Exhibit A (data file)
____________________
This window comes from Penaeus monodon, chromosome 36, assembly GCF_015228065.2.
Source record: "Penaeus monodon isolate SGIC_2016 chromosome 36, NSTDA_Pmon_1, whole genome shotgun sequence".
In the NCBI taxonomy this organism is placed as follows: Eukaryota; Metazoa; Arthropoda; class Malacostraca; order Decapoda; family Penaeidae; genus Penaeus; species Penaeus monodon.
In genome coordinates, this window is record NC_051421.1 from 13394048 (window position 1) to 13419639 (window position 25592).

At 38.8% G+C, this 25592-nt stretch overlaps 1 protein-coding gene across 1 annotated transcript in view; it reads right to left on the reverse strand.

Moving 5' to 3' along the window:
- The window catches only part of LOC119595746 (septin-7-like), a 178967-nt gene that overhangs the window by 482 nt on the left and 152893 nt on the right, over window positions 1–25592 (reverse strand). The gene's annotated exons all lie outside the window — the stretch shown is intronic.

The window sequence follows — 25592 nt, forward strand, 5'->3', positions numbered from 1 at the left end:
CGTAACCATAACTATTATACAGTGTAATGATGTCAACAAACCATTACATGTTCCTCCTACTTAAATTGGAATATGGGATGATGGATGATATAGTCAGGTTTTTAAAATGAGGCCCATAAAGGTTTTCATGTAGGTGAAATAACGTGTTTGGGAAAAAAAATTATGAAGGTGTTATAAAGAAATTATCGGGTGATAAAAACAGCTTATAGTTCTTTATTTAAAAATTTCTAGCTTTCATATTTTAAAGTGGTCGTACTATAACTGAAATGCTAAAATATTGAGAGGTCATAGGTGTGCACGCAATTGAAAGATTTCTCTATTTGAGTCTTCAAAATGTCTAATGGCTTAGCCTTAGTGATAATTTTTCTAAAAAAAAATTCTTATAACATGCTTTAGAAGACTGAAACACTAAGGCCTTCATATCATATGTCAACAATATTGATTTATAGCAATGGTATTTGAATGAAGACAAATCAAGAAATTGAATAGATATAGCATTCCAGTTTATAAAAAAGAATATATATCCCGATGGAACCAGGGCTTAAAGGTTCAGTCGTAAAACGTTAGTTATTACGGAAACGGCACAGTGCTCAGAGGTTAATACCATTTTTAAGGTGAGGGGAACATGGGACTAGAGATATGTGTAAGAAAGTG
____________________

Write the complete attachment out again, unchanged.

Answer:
This window comes from Penaeus monodon, chromosome 36, assembly GCF_015228065.2.
Source record: "Penaeus monodon isolate SGIC_2016 chromosome 36, NSTDA_Pmon_1, whole genome shotgun sequence".
In the NCBI taxonomy this organism is placed as follows: Eukaryota; Metazoa; Arthropoda; class Malacostraca; order Decapoda; family Penaeidae; genus Penaeus; species Penaeus monodon.
In genome coordinates, this window is record NC_051421.1 from 13394048 (window position 1) to 13419639 (window position 25592).

At 38.8% G+C, this 25592-nt stretch overlaps 1 protein-coding gene across 1 annotated transcript in view; it reads right to left on the reverse strand.

Moving 5' to 3' along the window:
- The window catches only part of LOC119595746 (septin-7-like), a 178967-nt gene that overhangs the window by 482 nt on the left and 152893 nt on the right, over window positions 1–25592 (reverse strand). The gene's annotated exons all lie outside the window — the stretch shown is intronic.

The window sequence follows — 25592 nt, forward strand, 5'->3', positions numbered from 1 at the left end:
CGTAACCATAACTATTATACAGTGTAATGATGTCAACAAACCATTACATGTTCCTCCTACTTAAATTGGAATATGGGATGATGGATGATATAGTCAGGTTTTTAAAATGAGGCCCATAAAGGTTTTCATGTAGGTGAAATAACGTGTTTGGGAAAAAAAATTATGAAGGTGTTATAAAGAAATTATCGGGTGATAAAAACAGCTTATAGTTCTTTATTTAAAAATTTCTAGCTTTCATATTTTAAAGTGGTCGTACTATAACTGAAATGCTAAAATATTGAGAGGTCATAGGTGTGCACGCAATTGAAAGATTTCTCTATTTGAGTCTTCAAAATGTCTAATGGCTTAGCCTTAGTGATAATTTTTCTAAAAAAAAATTCTTATAACATGCTTTAGAAGACTGAAACACTAAGGCCTTCATATCATATGTCAACAATATTGATTTATAGCAATGGTATTTGAATGAAGACAAATCAAGAAATTGAATAGATATAGCATTCCAGTTTATAAAAAAGAATATATATCCCGATGGAACCAGGGCTTAAAGGTTCAGTCGTAAAACGTTAGTTATTACGGAAACGGCACAGTGCTCAGAGGTTAATACCATTTTTAAGGTGAGGGGAACATGGGACTAGAGATATGTGTAAGAAAGTG